Tuesday, March 30, 2010

Pop questionnaire for the poets:

How many of you grew up in the suburbs and left them for the city. And when? And many of you didn't grow up in the US at all, which is great, and I wonder how/if a suburban/urban tension might be relevant for you, too.

I think one (not the only) underlying element of recent debates about queerness and the Gurlesque anthology is a suburban/urban dynamic. Still thinking this through, though, and still waiting for my copy of the anthology to arrive.

I'm slapping my head a little here about, for example, how riot grrrl music and culture can be a reference point for many of us, but have it mean very different things (duh). I've always associated queer with riot grrrl--but a lot of the people that love Sleater-Kinney, for example, don't know that Corin Tucker and Carrie Brownstein are gay. Or they don't, maybe, care. I find this telling.

Tuesday, March 09, 2010

Am I Trying Too Hard?

That is me doing a rather failed chest roll.

I've been thinking about the word "precious," and I'm curious about the ways different communities of writers use it--usually negatively. I'll be up front, I really despise the word "precious." However, I'm guilty of calling other people's work precious, and my work's been called precious, but what really are we talking about?

I think that "precious" is code for "pretentious." And we all have different ideas about what exactly is pretentious. Pretension has a lot to do with our notions of boundaries, and those notions are informed by culture. The first time I wrote anything that had references to China and Chinese, someone called the piece pretentious. I've been noodling away with a piece that does in fact use some Chinese language, but it's not going to see the light of day for a while, and when it does, I know someone is going to say it's precious and/or pretentious. No doubt it was probably pretentious of me to study Chinese in the first place.

Preciousness is also related to affect, artificiality, and over-refinement: if a poem is precious, the suggestion is that there's something inappropriately costumed or ornamental (read "trivial") about it--it's paying attention to detail or playing with language that, for whatever reason, is irrelevant. That "precious" tends to have feminine metonymic associations seems quite obvious. That point alone is enough to make me suspicious of it as a vague descriptive term.

I don't think anything can be irrelevant in poetry, though I suppose it's possible to have something irrelevant to a particular poem in a poem, but I'm not even sure about that. Irritating, strange, failed, unexpected, frustrating yes, but not irrelevant. Parataxis, especially when it involves a variety of supposedly trivial details, always risks failure, that's why I like it.

Part of what poetry can do is address things that we can't/don't/aren't allowed to/don't know how to/are afraid to/ talk about in other discourses. Sometimes this means poetry's doing heavy creative thinking on big concepts like hopelessness, violence and racism in the US (Claudia Rankine's Don't Let Me Be Lonely, for example), or poetically witnessing the wars in Iraq and Afghanistan (Carol Mirakove's Occupied). But equally important are books like Nada Gordon's Folly, a book that really picks at stubbornly gendered dichotomies like folly/reason, trivial/serious, affect/authenticity in ways that are hilarious, strange, intelligent, and purposely very difficult to pin down. Folly is proof that social critique doesn't have to be the opposite of throwing a party, even though a lot of people, especially those smitten with Reason, would like it to be.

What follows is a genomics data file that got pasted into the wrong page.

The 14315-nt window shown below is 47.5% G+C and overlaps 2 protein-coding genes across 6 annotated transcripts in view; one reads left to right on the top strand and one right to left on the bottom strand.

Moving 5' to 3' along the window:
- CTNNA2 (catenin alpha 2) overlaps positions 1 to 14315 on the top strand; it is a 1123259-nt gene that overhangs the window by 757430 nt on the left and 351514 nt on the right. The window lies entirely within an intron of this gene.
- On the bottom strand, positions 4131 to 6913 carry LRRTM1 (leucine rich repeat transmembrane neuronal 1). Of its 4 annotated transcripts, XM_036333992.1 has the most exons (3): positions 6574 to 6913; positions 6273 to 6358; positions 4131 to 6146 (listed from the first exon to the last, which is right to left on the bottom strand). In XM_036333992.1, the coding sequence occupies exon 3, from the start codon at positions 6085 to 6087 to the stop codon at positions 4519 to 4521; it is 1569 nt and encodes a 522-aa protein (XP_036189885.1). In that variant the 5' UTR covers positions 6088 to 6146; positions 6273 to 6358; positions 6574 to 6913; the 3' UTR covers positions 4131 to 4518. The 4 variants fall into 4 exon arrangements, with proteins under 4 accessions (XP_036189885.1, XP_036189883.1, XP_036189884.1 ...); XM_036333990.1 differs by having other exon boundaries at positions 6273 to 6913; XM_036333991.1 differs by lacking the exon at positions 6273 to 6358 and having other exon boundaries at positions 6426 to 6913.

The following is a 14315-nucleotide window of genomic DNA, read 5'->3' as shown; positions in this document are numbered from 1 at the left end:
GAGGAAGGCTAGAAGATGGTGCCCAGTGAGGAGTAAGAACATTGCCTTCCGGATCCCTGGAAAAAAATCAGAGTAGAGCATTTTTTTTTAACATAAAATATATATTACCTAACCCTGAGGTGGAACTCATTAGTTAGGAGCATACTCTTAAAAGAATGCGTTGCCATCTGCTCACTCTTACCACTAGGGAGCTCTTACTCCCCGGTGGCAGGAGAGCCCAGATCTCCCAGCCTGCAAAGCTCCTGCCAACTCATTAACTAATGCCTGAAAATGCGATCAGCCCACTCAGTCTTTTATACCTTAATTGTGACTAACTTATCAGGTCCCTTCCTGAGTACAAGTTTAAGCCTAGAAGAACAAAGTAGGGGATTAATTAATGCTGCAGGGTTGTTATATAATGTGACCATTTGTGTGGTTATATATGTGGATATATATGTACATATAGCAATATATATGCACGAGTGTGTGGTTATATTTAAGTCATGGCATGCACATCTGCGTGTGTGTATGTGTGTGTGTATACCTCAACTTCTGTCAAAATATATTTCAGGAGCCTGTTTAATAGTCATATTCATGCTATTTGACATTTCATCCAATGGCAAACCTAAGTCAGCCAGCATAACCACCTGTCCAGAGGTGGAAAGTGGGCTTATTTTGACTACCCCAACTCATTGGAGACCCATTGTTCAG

Preciousness is also related to a sense of "trying too hard"--if you're going to impress, you shouldn't give it away that you want to impress. If you're going to wear make up, it should look "natural." I remember having a debate with my mother about this when I was around 12 and busy attempting to wear eyeshadow and nail polish in a way that probably made me look like a confused tart. Eventually I said something like, "but mom, the point of painting my nails red is so that they do not look natural."

The dance movement piece I performed with a lacrosse ball as part of my movement for theater class went well, and I got a lot of useful feedback. However, one of the critiques I received was that one of the movement/shapes I'd held for a sustained period of time clearly looked like a strain, like I was "trying too hard." It's true--I was trying too hard, and I wanted everyone to know it. I wanted to, sigh, be vulnerable, and wanted the piece to be as precarious as possible. That shape was one way of letting the audience see the structure and process of the piece in that moment. I purposely chose a shape that was difficult for me to hold, and I choreographed a variety of ways of falling out of it. I don't believe in self-harm, so I made a conscious decision to not just fall out of the shape. What's weird about that is that my attempt to be direct and honest was read, by some, as artificial.

I've only ever used the word precious to describe someone's work in private conversation, but I'm going to make an effort to not use it as a descriptive word relative to writing again.